Another eventful week at CCN. We learned that the United States Internal Revenue Service (IRS) is treating bitcoin as property for tax purposes, that the bitcoin price dropped below $500, that transaction malleability did not bankrupt Mt. Gox, and more. Here are our top stories…
The United States has finally set some clear rules regarding taxation of bitcoin. According to the IRS, bitcoin and other virtual currencies will be treated as property, and general rules for property transactions will apply. The full release is available here, but we’ll outline some of the most important parts.
Many bitcoiners are complaining about these new rules, considering them burdensome and difficult to enforce. There is a petition to amend the IRS notice on the White House website, but it currently has under 400 votes.
For various reasons, the price of bitcoin has dropped below $500 ($453 at the time of this post). There are several rumours that the People’s Bank of China (PBoC) plans to ban bitcoin in the country, and several news agencies are reporting the rumour as fact, despite a lack of any real evidence. These rumours are creating fear and uncertainty, which is undoubtedly causing a panic to sell. Also, many people misunderstood the IRS’s new rules regarding bitcoin. Payments worth $600 or more are subject to capital gains tax. However, Bloomberg reported that ANY payment, such as a $2 cup of coffee, is subject to CGT, which is incorrect.
New research from ETH in Zurich, Switzerland is confirming what most bitcoiners already suspected. Transaction malleability did not bankrupt Mt. Gox. According to the research:
The transaction malleability problem is real and should be considered when implementing Bitcoin clients.
However, while MtGox claimed to have lost 850,000 bitcoins due to malleability attacks, we merely observed a total of 302,000 bitcoins ever being involved in malleability attacks. Of these, only 1,811 bitcoins were in attacks before MtGox stopped users from withdrawing bitcoins. Even more, 78.64% of these attacks were ineffective. As such, barely 386 bitcoins could have been stolen using malleability attacks from MtGox or from other businesses. Even if all of these attacks were targeted against MtGox, MtGox needs to explain the whereabouts of 849,600 bitcoins.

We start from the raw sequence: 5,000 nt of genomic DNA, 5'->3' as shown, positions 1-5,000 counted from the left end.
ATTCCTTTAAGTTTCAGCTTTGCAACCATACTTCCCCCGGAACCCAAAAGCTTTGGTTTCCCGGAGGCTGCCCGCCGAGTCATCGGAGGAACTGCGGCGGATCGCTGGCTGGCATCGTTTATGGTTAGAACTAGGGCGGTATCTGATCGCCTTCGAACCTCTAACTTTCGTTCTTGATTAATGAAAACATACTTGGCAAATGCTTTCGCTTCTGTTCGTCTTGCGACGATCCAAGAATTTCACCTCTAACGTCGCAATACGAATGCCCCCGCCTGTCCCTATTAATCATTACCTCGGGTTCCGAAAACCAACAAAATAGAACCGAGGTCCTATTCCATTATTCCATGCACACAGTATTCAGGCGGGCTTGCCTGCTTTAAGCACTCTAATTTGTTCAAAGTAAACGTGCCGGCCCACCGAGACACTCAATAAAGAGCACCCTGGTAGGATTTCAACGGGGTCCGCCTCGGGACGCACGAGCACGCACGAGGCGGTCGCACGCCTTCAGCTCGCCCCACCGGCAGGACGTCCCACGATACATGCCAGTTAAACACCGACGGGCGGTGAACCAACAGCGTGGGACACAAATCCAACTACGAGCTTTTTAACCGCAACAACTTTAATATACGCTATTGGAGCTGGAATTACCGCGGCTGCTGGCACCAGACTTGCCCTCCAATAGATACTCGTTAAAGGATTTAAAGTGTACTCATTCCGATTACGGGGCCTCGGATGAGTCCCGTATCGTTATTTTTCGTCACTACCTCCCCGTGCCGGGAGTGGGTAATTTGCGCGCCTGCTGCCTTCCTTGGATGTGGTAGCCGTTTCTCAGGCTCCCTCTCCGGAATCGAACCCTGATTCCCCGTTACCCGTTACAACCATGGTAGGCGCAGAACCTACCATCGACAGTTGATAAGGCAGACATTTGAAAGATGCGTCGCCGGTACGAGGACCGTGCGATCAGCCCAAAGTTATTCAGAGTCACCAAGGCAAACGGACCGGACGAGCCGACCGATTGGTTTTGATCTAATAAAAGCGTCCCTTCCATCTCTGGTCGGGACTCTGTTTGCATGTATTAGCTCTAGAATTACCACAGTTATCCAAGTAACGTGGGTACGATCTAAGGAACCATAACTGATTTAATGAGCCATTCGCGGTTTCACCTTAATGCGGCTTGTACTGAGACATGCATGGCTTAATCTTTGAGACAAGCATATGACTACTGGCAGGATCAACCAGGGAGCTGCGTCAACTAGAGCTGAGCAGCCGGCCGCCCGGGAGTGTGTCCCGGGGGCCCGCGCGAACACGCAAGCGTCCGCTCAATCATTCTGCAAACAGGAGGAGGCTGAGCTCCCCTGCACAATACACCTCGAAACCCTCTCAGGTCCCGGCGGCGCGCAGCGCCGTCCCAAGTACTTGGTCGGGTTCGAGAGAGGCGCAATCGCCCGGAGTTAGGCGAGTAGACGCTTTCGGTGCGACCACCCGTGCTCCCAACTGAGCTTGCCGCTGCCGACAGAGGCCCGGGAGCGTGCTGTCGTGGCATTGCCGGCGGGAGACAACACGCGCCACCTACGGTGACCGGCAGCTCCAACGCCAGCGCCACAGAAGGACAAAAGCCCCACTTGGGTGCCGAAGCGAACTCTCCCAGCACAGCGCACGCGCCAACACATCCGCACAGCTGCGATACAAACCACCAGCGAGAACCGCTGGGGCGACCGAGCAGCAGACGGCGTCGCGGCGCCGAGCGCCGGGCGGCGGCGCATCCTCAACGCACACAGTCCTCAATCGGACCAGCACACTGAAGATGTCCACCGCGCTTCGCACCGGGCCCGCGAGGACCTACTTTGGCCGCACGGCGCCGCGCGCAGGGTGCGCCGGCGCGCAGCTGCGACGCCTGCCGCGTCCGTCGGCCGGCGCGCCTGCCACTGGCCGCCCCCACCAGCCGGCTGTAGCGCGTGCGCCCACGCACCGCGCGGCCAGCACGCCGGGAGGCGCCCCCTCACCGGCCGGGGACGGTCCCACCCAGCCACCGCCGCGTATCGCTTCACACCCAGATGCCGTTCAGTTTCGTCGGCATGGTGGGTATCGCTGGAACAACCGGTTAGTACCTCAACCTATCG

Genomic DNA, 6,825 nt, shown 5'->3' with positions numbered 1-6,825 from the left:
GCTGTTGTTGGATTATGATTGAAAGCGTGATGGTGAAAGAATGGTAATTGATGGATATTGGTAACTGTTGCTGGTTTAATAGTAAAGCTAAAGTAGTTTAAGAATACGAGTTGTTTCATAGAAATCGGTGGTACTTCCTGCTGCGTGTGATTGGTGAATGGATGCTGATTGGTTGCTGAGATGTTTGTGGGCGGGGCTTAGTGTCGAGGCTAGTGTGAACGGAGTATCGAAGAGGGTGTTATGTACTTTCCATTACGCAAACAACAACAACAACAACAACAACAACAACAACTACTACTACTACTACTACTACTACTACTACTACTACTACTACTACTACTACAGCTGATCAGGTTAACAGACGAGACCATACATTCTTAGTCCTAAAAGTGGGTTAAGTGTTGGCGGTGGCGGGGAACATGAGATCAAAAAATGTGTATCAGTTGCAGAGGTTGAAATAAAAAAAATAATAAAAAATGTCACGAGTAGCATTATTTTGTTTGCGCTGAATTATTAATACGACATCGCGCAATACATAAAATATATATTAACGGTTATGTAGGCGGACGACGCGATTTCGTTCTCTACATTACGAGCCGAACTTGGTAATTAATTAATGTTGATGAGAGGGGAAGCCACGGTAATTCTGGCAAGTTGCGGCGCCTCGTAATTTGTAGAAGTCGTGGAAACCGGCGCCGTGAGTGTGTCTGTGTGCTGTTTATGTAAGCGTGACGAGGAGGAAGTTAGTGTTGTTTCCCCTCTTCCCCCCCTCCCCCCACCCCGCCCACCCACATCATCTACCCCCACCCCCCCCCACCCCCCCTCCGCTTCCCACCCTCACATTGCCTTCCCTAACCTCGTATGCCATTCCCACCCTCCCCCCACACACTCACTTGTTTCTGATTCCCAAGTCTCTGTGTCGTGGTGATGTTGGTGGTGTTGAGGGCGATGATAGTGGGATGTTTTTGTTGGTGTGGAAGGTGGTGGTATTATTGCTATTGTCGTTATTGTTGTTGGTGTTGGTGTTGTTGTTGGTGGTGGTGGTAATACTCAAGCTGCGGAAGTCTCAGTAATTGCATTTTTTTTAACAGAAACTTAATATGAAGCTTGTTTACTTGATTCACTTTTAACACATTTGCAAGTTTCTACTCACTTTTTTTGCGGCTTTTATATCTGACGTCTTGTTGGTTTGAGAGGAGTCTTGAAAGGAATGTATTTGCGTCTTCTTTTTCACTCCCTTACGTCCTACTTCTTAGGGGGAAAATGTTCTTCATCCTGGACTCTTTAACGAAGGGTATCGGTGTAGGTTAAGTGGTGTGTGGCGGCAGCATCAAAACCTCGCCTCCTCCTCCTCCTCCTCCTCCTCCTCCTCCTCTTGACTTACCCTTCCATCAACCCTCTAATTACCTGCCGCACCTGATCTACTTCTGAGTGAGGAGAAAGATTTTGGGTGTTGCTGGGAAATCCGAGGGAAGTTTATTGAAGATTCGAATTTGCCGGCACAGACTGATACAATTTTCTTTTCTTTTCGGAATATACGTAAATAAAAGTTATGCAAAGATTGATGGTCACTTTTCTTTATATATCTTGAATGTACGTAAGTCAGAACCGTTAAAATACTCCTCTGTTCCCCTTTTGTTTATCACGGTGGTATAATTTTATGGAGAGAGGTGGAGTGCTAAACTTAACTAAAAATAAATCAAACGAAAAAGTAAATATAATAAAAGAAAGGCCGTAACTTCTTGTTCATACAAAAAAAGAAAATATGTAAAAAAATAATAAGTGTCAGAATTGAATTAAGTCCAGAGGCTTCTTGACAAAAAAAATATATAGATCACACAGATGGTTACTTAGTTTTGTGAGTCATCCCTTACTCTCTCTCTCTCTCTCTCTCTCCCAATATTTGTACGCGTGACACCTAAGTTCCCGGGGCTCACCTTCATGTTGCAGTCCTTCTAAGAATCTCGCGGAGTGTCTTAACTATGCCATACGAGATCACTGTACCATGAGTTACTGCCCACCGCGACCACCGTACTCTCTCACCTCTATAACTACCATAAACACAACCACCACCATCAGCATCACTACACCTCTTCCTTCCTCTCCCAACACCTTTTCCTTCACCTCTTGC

Mt. Gox does indeed need to explain the whereabouts of 849,600 bitcoins. However, the exchange’s CEO Mark Karpeles is refusing to travel to the United States for questioning, even though plaintiffs have offered to pay all travel expenses.
Just last month, Senator Joe Manchin of West Virginia wanted the United States to completely ban bitcoin. Manchin criticised the virtual currency, stating that it was used mostly by criminals and offered anonymity. Soon afterwards, congressman Jared Polis satirised Manchin’s letter, stating that the U.S. dollar should be banned for the same reasons. For various reasons, it seems like Manchin is changing his attitude towards bitcoin. Although he’s not ready to invest in the currency, he has begun to “look at [Bitcoin] differently.”
Scrypt ASICs are coming; there is no denying it. However, several companies such as Fibonacci, MAT, and Alpha Technology are competing to get their miners out to customers. Just recently, Alpha Technology promised to deliver their miners to customers “long before any of our competitors even ship.” Instead of focusing on matching hashrate-to-cost ratios, Alpha T is focusing on actually delivering their products (take a hint, Butterfly Labs). Whether or not the company will fulfil its promise remains to be seen.
That’s all for this CCN Week in Review, where every Sunday we feature our top stories of the week.
Last modified: January 10, 2020 3:38 PM UTC